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Vague response in throne speech to B.C.’s opioid crisis sparks cross-party outrage

B.C. MPs from different opposition parties united last week in their outrage over what they saw as a weak federal government response to the opioid crisis in their province.

The Liberal government’s speech from the throne was mainly built around the notion of riding out the second wave of COVID-19, although it did touch on many other topics — including that the government would “continue to address the opioid epidemic tearing through communities, which is an ongoing and worsening public health crisis.”

It did not, however, go into detail about Ottawa’s latest plans to slow the spread of that epidemic, which has killed more than 6,000 people in B.C. since 2016, and more than 1,000 just this year, according to the coroners service, compared to 230 deaths in B.C. related to COVID-19.

“In my riding, Pitt Meadows-Maple Ridge, I have cried with parents and grandparents who have lost a beloved child,” said Conservative MP Marc Dalton in one of the first opposition party responses to the throne speech in the House of Commons on Sept. 23.

“What young and not-so-young drug users need is more than just a safe place to get help or access to clean drugs. What they need is hope, deliverance and a future … we absolutely must make significant investments in healing and treatment.”

As of August, there have been 120 overdose deaths since 2016 in the city of Maple Ridge in northeastern Greater Vancouver, Dalton’s riding.

Dalton said he toured recovery centres in Maple Ridge this month and was “deeply moved” when he heard the stories from people there. “There are not enough of these centres” and they “lack funding,” he concluded.

“When will the Liberals work with the provinces to help addicts obtain treatment? When will we see real action to resolve these problems? I am not talking about just some nice words buried in this throne speech.”

Liberal MP Julie Dzerowicz, representing the Toronto riding of Davenport, responded to Dalton. She acknowledged it was “absolutely heart-wrenching to hear these stories” and that the government had heard “loud and clear” that there was “another pandemic happening across Canada.”

Dzerowicz touted federal funding for two new safer drug supply sites in Toronto, to be operated by two community health centres in the city. “The government has worked directly with the City of Toronto to be able to provide this as quickly as possible,” she said.

In July, the federal government also announced $2 million for a safer supply pilot project in B.C. that would provide pharmaceutical-grade drugs to “selected patients at risk of overdose” at the Cowichan Valley Wellness and Recovery Centre.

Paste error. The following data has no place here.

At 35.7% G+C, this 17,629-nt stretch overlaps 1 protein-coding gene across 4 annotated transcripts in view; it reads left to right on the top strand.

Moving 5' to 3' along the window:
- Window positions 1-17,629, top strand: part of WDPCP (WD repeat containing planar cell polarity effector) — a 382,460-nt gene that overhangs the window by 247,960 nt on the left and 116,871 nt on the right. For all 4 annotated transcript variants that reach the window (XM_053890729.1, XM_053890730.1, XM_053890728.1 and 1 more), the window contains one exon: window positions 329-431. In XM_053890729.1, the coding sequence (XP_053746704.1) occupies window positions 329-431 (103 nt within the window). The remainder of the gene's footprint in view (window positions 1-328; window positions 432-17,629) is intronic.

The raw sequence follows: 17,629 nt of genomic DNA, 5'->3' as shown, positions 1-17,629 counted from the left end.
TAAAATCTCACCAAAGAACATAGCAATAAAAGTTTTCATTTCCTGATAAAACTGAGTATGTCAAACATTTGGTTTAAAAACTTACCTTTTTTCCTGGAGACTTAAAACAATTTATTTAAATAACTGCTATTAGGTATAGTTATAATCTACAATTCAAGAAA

Dzerowicz also pointed to a Health Canada public consultation on proposed new regulations for supervised consumption sites “to see how we could increase these (safer supply) pilot projects.” The public consultation opened last month and runs until Oct. 14.

Dalton had previously indicated that the opioid crisis was a main topic of discussion amongst B.C. Conservatives at a meeting this month. During question period Thursday, his caucus colleague Cathy McLeod, who represents the riding of Kamloops-Thompson-Cariboo, also offered a personal story.

“Three years ago, almost to the day, a dear friend died of a drug overdose,” said McLeod. “Kamloops has seen more people die of illegal drug overdoses in the first half of 2020 than in all of 2019.”

All the government did in the throne speech was “acknowledge there is an opioid epidemic,” she said.

“It gave no hint of a plan. There was one sentence, when more than 1,000 people in B.C. have died. There are heartbroken families. Fentanyl is being smuggled unchecked and there is no plan from the Liberals. How does the government justify such neglect?”

Health Minister Patty Hajdu responded to McLeod. “As the member opposite might realize, in fact, this government has done more than any previous government to meet substance users where they are,” said Hajdu.

The government has been “making sure that there is easier access to medications,” she said, and working with provinces and territories to “make sure that there are overdose prevention sites supporting community-based projects or substance use and addiction programs for treatment — safer supply programs.”

“We are tirelessly working with provinces and communities to ensure that people who use substances have treatments that work for them,” Hajdu concluded.

On Thursday, Gord Johns, the NDP MP for Courtenay-Alberni, also raised the opioid crisis during a long speech in which he took issue with various portions of the throne speech.

Canadians had been expecting “transformational change,” but the government “missed so many things,” said Johns. First on his list of disappointments was the fact that “the Liberal government still has not even declared the opioid crisis a public health emergency.”

“In August alone in British Columbia, there were 147 lives lost. These are daughters, sons, brothers, sisters and cousins. Families and community members are dying from a tainted drug supply and the government still has not rolled out a plan to save those people’s lives,” said Johns.

Johns moved on to other topics. After he was finished, Toronto MP Adam Vaughan, parliamentary secretary to the minister of families, children and social development, offered his gratitude.

“I would like first to thank the honorary member for raising the opioid issue. He has been tirelessly advocating for stronger federal, provincial, municipal … action on that front,” said Vaughan.

“I join him in that, as we have lost too many people.”

Carl Meyer / Local Journalism Initiative / Canada’s National Observer

Carl Meyer, Local Journalism Initiative Reporter, National Observer


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